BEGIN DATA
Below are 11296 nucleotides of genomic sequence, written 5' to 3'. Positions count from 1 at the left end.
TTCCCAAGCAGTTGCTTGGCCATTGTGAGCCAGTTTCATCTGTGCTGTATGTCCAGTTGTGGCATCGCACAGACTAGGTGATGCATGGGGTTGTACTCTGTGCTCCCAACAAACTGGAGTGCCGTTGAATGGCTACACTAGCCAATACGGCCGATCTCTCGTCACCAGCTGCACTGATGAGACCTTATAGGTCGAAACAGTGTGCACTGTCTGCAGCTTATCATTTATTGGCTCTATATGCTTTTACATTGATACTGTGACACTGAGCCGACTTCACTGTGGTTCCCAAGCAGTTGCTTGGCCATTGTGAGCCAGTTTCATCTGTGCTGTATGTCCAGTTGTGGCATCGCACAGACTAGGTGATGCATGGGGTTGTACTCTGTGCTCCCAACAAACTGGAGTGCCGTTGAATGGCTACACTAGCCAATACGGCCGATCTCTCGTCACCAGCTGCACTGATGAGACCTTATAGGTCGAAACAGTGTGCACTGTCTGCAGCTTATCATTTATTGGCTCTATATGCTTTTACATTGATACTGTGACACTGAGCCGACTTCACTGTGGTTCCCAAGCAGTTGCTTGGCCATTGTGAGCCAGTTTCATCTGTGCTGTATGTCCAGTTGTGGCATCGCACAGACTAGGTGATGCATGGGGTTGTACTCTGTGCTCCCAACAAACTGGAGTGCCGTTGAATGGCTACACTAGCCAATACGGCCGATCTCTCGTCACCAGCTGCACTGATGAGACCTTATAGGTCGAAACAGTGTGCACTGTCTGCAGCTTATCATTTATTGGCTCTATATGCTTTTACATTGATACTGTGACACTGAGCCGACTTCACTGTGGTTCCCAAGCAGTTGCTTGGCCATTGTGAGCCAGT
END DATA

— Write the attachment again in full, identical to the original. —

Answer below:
Below are 11296 nucleotides of genomic sequence, written 5' to 3'. Positions count from 1 at the left end.
TTCCCAAGCAGTTGCTTGGCCATTGTGAGCCAGTTTCATCTGTGCTGTATGTCCAGTTGTGGCATCGCACAGACTAGGTGATGCATGGGGTTGTACTCTGTGCTCCCAACAAACTGGAGTGCCGTTGAATGGCTACACTAGCCAATACGGCCGATCTCTCGTCACCAGCTGCACTGATGAGACCTTATAGGTCGAAACAGTGTGCACTGTCTGCAGCTTATCATTTATTGGCTCTATATGCTTTTACATTGATACTGTGACACTGAGCCGACTTCACTGTGGTTCCCAAGCAGTTGCTTGGCCATTGTGAGCCAGTTTCATCTGTGCTGTATGTCCAGTTGTGGCATCGCACAGACTAGGTGATGCATGGGGTTGTACTCTGTGCTCCCAACAAACTGGAGTGCCGTTGAATGGCTACACTAGCCAATACGGCCGATCTCTCGTCACCAGCTGCACTGATGAGACCTTATAGGTCGAAACAGTGTGCACTGTCTGCAGCTTATCATTTATTGGCTCTATATGCTTTTACATTGATACTGTGACACTGAGCCGACTTCACTGTGGTTCCCAAGCAGTTGCTTGGCCATTGTGAGCCAGTTTCATCTGTGCTGTATGTCCAGTTGTGGCATCGCACAGACTAGGTGATGCATGGGGTTGTACTCTGTGCTCCCAACAAACTGGAGTGCCGTTGAATGGCTACACTAGCCAATACGGCCGATCTCTCGTCACCAGCTGCACTGATGAGACCTTATAGGTCGAAACAGTGTGCACTGTCTGCAGCTTATCATTTATTGGCTCTATATGCTTTTACATTGATACTGTGACACTGAGCCGACTTCACTGTGGTTCCCAAGCAGTTGCTTGGCCATTGTGAGCCAGT